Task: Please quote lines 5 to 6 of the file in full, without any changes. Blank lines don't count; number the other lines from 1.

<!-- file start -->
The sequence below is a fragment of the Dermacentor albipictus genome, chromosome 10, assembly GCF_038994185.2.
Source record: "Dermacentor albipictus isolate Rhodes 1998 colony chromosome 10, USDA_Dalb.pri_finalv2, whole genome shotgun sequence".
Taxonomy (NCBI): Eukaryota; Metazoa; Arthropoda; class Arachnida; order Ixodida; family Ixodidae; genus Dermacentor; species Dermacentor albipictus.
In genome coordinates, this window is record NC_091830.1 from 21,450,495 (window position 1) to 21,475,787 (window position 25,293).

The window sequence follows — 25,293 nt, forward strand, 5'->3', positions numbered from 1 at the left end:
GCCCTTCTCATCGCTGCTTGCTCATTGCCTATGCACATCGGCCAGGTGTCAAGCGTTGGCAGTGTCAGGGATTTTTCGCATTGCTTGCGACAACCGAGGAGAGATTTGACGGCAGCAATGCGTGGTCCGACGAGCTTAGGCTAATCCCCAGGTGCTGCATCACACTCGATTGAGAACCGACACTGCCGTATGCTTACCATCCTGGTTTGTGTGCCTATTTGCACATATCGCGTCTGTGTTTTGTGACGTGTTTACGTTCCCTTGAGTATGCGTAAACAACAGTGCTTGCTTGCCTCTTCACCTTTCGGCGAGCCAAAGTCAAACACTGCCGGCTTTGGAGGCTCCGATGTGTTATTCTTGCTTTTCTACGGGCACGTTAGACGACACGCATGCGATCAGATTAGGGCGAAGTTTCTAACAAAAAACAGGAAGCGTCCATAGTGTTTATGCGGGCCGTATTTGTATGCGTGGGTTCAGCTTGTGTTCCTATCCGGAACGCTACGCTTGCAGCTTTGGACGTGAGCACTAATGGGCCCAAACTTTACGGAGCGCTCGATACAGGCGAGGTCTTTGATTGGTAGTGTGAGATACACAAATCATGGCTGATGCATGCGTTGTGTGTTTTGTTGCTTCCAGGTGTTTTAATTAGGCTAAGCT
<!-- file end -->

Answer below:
The window sequence follows — 25,293 nt, forward strand, 5'->3', positions numbered from 1 at the left end:
GCCCTTCTCATCGCTGCTTGCTCATTGCCTATGCACATCGGCCAGGTGTCAAGCGTTGGCAGTGTCAGGGATTTTTCGCATTGCTTGCGACAACCGAGGAGAGATTTGACGGCAGCAATGCGTGGTCCGACGAGCTTAGGCTAATCCCCAGGTGCTGCATCACACTCGATTGAGAACCGACACTGCCGTATGCTTACCATCCTGGTTTGTGTGCCTATTTGCACATATCGCGTCTGTGTTTTGTGACGTGTTTACGTTCCCTTGAGTATGCGTAAACAACAGTGCTTGCTTGCCTCTTCACCTTTCGGCGAGCCAAAGTCAAACACTGCCGGCTTTGGAGGCTCCGATGTGTTATTCTTGCTTTTCTACGGGCACGTTAGACGACACGCATGCGATCAGATTAGGGCGAAGTTTCTAACAAAAAACAGGAAGCGTCCATAGTGTTTATGCGGGCCGTATTTGTATGCGTGGGTTCAGCTTGTGTTCCTATCCGGAACGCTACGCTTGCAGCTTTGGACGTGAGCACTAATGGGCCCAAACTTTACGGAGCGCTCGATACAGGCGAGGTCTTTGATTGGTAGTGTGAGATACACAAATCATGGCTGATGCATGCGTTGTGTGTTTTGTTGCTTCCAGGTGTTTTAATTAGGCTAAGCT